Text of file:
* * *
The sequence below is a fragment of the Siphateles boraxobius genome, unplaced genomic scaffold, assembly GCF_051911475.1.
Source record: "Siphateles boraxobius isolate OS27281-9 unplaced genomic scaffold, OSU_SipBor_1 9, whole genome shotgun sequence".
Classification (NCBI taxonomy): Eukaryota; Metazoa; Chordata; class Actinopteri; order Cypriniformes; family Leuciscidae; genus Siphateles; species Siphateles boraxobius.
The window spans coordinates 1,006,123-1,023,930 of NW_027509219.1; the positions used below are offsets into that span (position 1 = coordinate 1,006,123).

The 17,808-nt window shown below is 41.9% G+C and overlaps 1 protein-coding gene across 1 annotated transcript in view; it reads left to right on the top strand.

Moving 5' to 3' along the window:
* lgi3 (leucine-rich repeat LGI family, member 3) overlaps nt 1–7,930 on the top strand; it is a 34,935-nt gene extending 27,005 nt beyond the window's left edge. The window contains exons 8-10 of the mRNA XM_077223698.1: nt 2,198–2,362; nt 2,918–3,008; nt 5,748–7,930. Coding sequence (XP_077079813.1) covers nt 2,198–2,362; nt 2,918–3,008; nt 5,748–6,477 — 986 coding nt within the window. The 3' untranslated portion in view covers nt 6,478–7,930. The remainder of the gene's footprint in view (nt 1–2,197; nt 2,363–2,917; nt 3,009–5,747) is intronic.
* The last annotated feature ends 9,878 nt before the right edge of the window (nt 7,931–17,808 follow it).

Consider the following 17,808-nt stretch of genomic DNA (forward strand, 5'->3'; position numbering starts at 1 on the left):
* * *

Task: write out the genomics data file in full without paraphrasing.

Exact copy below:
The sequence below is a fragment of the Siphateles boraxobius genome, unplaced genomic scaffold, assembly GCF_051911475.1.
Source record: "Siphateles boraxobius isolate OS27281-9 unplaced genomic scaffold, OSU_SipBor_1 9, whole genome shotgun sequence".
Classification (NCBI taxonomy): Eukaryota; Metazoa; Chordata; class Actinopteri; order Cypriniformes; family Leuciscidae; genus Siphateles; species Siphateles boraxobius.
The window spans coordinates 1,006,123-1,023,930 of NW_027509219.1; the positions used below are offsets into that span (position 1 = coordinate 1,006,123).

The 17,808-nt window shown below is 41.9% G+C and overlaps 1 protein-coding gene across 1 annotated transcript in view; it reads left to right on the top strand.

Moving 5' to 3' along the window:
* lgi3 (leucine-rich repeat LGI family, member 3) overlaps nt 1–7,930 on the top strand; it is a 34,935-nt gene extending 27,005 nt beyond the window's left edge. The window contains exons 8-10 of the mRNA XM_077223698.1: nt 2,198–2,362; nt 2,918–3,008; nt 5,748–7,930. Coding sequence (XP_077079813.1) covers nt 2,198–2,362; nt 2,918–3,008; nt 5,748–6,477 — 986 coding nt within the window. The 3' untranslated portion in view covers nt 6,478–7,930. The remainder of the gene's footprint in view (nt 1–2,197; nt 2,363–2,917; nt 3,009–5,747) is intronic.
* The last annotated feature ends 9,878 nt before the right edge of the window (nt 7,931–17,808 follow it).

Consider the following 17,808-nt stretch of genomic DNA (forward strand, 5'->3'; position numbering starts at 1 on the left):